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What To Do If A Bear Is Outside Your Tent?

what to do if a bear is outside your tent

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Bears are all over North America. So, if you’re someone who likes to go outdoors, you’ll likely need to know what to do if a bear is outside your tent.

These deceptively cute animals can be attracted to improperly stored or left-out food.

In some cases, they might explore your campsite at night – while you’re inside your tent.

In this article, we’ll dive into what to do if you suspect a bear is outside of your tent.

Plus, we’ll go over a few measures you can take to prevent bears from wandering into your campsite in the first place.

Some Things You Can Do

Some Things You Can Do

If you’re inside your tent when a bear wanders into your campsite, you’ll likely be able to hear and smell them.

When this happens, stay calm, make noise, and get ready to use bear spray if needed.

Below are a few approaches to take when you suspect bear activity.

In general, it’s best to start with low intervention methods and increase your activity in accordance with the bear’s escalation.

Also Read: Pepper Spray vs. Bear Spray (Which is Better?)

Stay Calm & Assess The Situation

If you suspect a bear is in your campsite while you are in your tent, it’s best to stay calm and quiet.

It’s likely that the bear is just passing through your campsite to look for food – not for you.

In the majority of cases, the bear will pass through your campsite without bothering any tent structures.

Staying quiet will ensure that they will just continue on with their night without causing any ruckus.

Make Noise

If the bear does start to get closer to the tent area of the campsite, it’s time to make yourself known by making noises.

In most cases, bears are afraid of humans. So, hearing humans or human-produced noises around them in the tents can ward them away.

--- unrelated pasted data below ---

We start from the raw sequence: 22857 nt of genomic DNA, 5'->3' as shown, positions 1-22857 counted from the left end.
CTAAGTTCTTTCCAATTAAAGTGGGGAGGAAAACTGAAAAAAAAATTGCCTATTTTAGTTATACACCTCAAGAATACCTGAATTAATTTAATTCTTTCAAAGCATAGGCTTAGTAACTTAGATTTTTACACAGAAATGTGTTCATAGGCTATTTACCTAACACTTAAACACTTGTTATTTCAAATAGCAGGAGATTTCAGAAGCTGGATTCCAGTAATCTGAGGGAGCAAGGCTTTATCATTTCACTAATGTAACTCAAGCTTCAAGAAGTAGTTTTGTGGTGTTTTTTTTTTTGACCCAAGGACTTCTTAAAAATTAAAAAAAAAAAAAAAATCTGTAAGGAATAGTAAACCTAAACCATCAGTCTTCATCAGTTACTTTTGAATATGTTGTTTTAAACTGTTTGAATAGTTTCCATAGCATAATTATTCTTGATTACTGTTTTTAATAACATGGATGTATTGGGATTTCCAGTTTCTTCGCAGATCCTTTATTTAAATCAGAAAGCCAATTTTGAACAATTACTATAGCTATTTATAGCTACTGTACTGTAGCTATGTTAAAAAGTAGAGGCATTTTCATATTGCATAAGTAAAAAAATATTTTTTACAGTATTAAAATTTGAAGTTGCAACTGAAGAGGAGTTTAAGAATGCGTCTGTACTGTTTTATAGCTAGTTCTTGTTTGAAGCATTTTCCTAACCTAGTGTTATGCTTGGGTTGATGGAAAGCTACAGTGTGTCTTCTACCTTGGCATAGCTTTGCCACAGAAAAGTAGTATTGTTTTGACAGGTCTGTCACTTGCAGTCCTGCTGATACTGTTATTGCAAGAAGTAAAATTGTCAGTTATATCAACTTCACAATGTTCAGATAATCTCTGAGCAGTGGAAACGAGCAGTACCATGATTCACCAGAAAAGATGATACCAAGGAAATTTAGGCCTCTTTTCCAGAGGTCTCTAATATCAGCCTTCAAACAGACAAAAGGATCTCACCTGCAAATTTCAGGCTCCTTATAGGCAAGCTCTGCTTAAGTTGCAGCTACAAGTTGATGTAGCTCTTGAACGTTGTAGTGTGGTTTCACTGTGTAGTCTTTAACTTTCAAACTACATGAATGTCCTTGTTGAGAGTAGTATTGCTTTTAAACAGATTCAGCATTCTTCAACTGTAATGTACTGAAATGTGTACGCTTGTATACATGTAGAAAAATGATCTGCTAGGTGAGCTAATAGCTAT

When using your voice to ward away a bear, make yourself sound loud and monotone.

The goal is to sound like a loud human, not like another type of animal or bear.

You can also hit pots and pans together to make even louder noises.

Stay away from any high-pitched sounds that could be mistaken as prey.

Low noises could also be mistaken as another bear.

In most cases, making yourself known to the bear through loud noises will ward them away from your campsite.

Also Read: Bear Necessities: The Ultimate Guide to Camping in Bear Country

Use Bear Spray

If the bear continues to approach your tent even after you’ve made yourself known, it’s time to use some increased defensive methods.

Bear spray contains capsaicin – the ingredient in hot chili peppers that makes them spicy.

When it is sprayed at a bear, it overwhelms their senses and causes pain in their eyes and nose.

Once it’s sprayed in their direction, bears will likely run away.

Even though bear spray is advertised as for bears, it can hurt any living being around it.

Therefore, there are two important aspects to remember when employing it in defense: